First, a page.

Eccles 2:14-16 I came to realize that the same fate overtakes them both. Then I thought in my heart, “The fate of the fool will overtake me also. What then do I gain by being wise?” I said in my heart, “This too is meaningless.” For the wise man, like the fool, will not be long remembered; in days to come both will be forgotten. Like the fool, the wise man too must die!

Death, they say, is a great leveller!  Think about this for a moment. Here is Solomon and he’s probably the world’s best example from ancient times of a man who, in modern parlance, had been there, done it and got the tee-shirt! From all he tells us in this book, in all we read of his life in 1 Kings, and all we catch of his wisdom in the book of Proverbs, here is a man whose life had been full! Whether it is actually true or not, he seems to have been a man constantly on the go. He is a great national leader and he’s the richest man in the world. He is looked up to by other kings. He stands out like no other – and it’s all the work of God.

There are times in the Old Testament when I look and wonder if the Lord did something with someone or allowed a certain set of circumstances, simply so that in the days to come, we would be able to look and understand the incredible range of people and circumstances. Job is an obvious classic example of a rich man who had it all taken away from him, a case study on how men react under such circumstances. Samson was a case study of how charismatic people with immense strength cope with it – or don’t.  Solomon is the classic example of a man who has been given immense wisdom, a case study in how to fill your life with activity and achievement. There are great men and ordinary men in the Bible, evil women and good women. There are rich men and not so rich men; there are women with big families and women who can’t have children. The range of people, their characteristics and their circumstances is enormous, yet there is one common fact that unites them all – they all died. They lived out their years, and then died.

We were all born. That we know today. We know how we came onto this planet. We also know, deep down, that one day we will no longer be here. One day we are all going to die:man is destined to die once.” (Heb 9:27). Hence the world’s saying, Let us eat and drink, for tomorrow we die.” (1 Cor 15:32).  We all know that death is there lurking and we never know when it will come for us. Every day across the world, there are people dying at all ages. We never know when it will come, but come it will.  For many it is something to be feared, the great unknown: those … held in slavery by their fear of death.” (Heb 2:15).

Solomon has been pondering the wise and the foolish and now he faces this truth: “The fate of the fool will overtake me also”. Having realised that, he thought,What then do I gain by being wise?” You can be as wise as you like, as rich as you like, and as powerful as you like, but your end is going to be the same as the fool: you will die! As we said death is the great leveller.  We need to realise that this latest question from Solomon should be seen in the context of his wondering about death. Previously he has concluded that there are good and practical reasons why it is better to be wise than foolish. No, his present question is purely in the context of death. When it comes to death, all your great wisdom counts for nothing! Great wisdom will not stop you dying. Great riches will not stop you dying. Bill Gates is going to die one day and then be answerable to his Maker. Every rich and powerful person across the face of the earth is one day going to die. They will not be able to escape it. It doesn’t matter how rich or how powerful, they are all going to die and all face God. It doesn’t matter whether they believe in an afterlife or not, death will happen and then they will know!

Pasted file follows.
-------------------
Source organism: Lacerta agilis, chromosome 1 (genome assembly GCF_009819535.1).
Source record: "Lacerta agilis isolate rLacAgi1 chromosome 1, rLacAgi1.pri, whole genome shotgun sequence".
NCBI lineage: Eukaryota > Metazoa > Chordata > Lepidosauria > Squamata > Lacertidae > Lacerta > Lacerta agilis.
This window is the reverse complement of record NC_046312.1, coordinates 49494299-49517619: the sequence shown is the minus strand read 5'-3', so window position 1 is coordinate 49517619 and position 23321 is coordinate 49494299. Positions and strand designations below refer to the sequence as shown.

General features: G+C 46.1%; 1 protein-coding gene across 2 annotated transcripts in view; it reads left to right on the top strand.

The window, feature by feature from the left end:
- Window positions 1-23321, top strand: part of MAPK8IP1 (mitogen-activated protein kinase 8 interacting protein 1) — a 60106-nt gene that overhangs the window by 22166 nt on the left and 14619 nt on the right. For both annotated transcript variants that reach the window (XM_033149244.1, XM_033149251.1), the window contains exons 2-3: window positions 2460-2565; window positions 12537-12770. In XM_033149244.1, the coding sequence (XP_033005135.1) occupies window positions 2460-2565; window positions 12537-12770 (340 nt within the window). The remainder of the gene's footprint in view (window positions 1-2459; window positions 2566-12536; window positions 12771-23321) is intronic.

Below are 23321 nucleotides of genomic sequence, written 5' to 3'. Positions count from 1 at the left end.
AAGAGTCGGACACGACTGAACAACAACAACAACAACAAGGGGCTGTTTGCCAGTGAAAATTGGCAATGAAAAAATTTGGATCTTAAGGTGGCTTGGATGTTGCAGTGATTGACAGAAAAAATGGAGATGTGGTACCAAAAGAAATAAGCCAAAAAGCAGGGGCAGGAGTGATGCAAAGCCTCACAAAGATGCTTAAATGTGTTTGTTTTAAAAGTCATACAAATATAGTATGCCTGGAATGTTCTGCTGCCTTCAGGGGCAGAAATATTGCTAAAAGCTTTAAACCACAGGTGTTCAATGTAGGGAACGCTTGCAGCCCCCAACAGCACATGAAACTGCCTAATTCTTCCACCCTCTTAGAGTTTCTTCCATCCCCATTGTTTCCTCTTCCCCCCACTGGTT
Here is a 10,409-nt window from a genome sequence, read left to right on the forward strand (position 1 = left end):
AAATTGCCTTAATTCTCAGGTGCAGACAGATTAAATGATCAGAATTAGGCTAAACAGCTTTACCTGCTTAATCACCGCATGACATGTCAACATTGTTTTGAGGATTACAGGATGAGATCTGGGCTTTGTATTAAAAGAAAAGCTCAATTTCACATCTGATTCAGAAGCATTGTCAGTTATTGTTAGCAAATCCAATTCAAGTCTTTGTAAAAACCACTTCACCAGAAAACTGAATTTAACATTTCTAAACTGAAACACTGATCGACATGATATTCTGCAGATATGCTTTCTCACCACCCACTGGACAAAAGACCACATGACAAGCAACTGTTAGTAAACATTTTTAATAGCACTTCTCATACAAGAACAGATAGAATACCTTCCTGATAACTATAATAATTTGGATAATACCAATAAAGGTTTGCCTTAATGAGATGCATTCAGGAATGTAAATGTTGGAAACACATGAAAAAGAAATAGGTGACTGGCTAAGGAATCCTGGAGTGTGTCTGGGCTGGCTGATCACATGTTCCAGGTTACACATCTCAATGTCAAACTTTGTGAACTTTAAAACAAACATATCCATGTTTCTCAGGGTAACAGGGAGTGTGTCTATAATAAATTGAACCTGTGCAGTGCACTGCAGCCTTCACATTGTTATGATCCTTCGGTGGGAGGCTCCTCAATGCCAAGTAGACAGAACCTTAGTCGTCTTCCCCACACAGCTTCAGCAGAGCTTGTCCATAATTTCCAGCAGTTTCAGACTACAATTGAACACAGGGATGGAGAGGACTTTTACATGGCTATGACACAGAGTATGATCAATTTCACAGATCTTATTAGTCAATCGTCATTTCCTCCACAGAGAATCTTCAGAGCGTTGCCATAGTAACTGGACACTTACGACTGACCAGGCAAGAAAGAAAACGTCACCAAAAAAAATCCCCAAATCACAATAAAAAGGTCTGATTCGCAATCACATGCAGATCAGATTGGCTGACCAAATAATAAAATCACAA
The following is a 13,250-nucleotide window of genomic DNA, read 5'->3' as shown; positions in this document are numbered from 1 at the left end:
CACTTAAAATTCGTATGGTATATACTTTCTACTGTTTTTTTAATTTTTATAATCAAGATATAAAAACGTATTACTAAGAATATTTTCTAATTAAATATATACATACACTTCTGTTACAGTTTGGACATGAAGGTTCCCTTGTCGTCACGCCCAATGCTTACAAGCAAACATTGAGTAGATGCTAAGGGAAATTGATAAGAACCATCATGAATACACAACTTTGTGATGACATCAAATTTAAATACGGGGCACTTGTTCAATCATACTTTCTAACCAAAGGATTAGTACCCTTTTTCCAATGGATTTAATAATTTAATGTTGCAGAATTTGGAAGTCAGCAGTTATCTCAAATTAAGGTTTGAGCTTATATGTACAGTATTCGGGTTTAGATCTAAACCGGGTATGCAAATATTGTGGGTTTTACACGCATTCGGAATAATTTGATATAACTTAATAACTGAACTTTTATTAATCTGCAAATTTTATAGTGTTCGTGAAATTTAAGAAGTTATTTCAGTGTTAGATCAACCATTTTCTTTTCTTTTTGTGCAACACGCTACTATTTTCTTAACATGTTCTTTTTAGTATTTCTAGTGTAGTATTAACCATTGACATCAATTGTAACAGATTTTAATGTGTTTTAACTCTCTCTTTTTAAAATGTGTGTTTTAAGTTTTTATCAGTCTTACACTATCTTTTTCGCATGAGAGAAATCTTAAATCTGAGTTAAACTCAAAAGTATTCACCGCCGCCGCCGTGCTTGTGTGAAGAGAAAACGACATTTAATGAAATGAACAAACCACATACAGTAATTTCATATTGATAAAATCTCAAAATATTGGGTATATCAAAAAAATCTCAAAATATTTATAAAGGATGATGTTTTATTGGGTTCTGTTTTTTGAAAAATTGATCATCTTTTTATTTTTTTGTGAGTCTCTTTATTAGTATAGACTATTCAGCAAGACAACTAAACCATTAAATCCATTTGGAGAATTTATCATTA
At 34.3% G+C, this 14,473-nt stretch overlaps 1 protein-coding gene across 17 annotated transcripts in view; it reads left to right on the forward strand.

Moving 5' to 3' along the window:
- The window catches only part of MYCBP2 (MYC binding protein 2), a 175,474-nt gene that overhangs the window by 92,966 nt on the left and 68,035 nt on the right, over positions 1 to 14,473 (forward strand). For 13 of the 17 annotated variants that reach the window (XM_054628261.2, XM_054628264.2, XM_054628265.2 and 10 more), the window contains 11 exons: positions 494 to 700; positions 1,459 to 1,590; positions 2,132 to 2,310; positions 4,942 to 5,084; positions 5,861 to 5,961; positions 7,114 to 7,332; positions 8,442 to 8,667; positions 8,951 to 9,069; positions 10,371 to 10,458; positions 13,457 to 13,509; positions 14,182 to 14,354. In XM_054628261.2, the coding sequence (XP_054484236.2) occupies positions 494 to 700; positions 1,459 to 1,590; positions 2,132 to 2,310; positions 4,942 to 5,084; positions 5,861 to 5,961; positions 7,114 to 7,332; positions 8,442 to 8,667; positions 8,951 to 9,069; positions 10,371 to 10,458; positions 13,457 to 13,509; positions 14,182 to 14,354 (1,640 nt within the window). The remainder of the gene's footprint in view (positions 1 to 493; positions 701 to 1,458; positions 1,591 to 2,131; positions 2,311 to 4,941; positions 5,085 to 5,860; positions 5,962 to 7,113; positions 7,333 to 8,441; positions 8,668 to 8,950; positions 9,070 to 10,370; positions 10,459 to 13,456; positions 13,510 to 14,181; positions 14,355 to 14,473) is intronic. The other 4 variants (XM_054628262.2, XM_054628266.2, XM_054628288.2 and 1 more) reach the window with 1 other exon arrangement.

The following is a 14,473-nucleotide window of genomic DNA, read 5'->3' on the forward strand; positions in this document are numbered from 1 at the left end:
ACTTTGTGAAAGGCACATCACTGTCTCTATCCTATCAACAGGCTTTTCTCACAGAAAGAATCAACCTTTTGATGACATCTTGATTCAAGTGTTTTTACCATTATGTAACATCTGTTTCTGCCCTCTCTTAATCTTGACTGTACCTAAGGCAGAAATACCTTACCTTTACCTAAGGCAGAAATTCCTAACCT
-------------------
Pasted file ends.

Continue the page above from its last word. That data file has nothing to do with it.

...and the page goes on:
But Solomon has got a further humbling thought in his mind: For the wise man, like the fool, will not be long remembered; in days to come both will be forgotten. Not only will you die, but in the years that follow here on earth – the earth where you are not – those who are left here will soon forget you.  Oh yes, every now and then, you will come to someone’s remembrance, but mostly you will be forgotten. However great you think yourself today, in a hundred years, your body will be dust, and your soul will be in heaven or hell, and on earth here, there will probably be no one who remembers you! What a cheerful meditation! Well, no, it’s not meant to be; it’s meant to be realistic.

What are the lessons here?  First, make the most of today. You’ll only live it once and all the days you have are limited. Death will come. Second, make the most of today with God, because how you live in response to Him will determine what happens after death. Now you may think we’ve made rather heavy weather of these verses, but they bring out a most serious point – you will die, and after that there is eternity. If that is so, and if what you do today determines your eternity, then what you do today takes on a new significance! How you respond to Jesus, how you respond to the call of his Spirit; these things will determine your eternal destiny. Don’t waste today!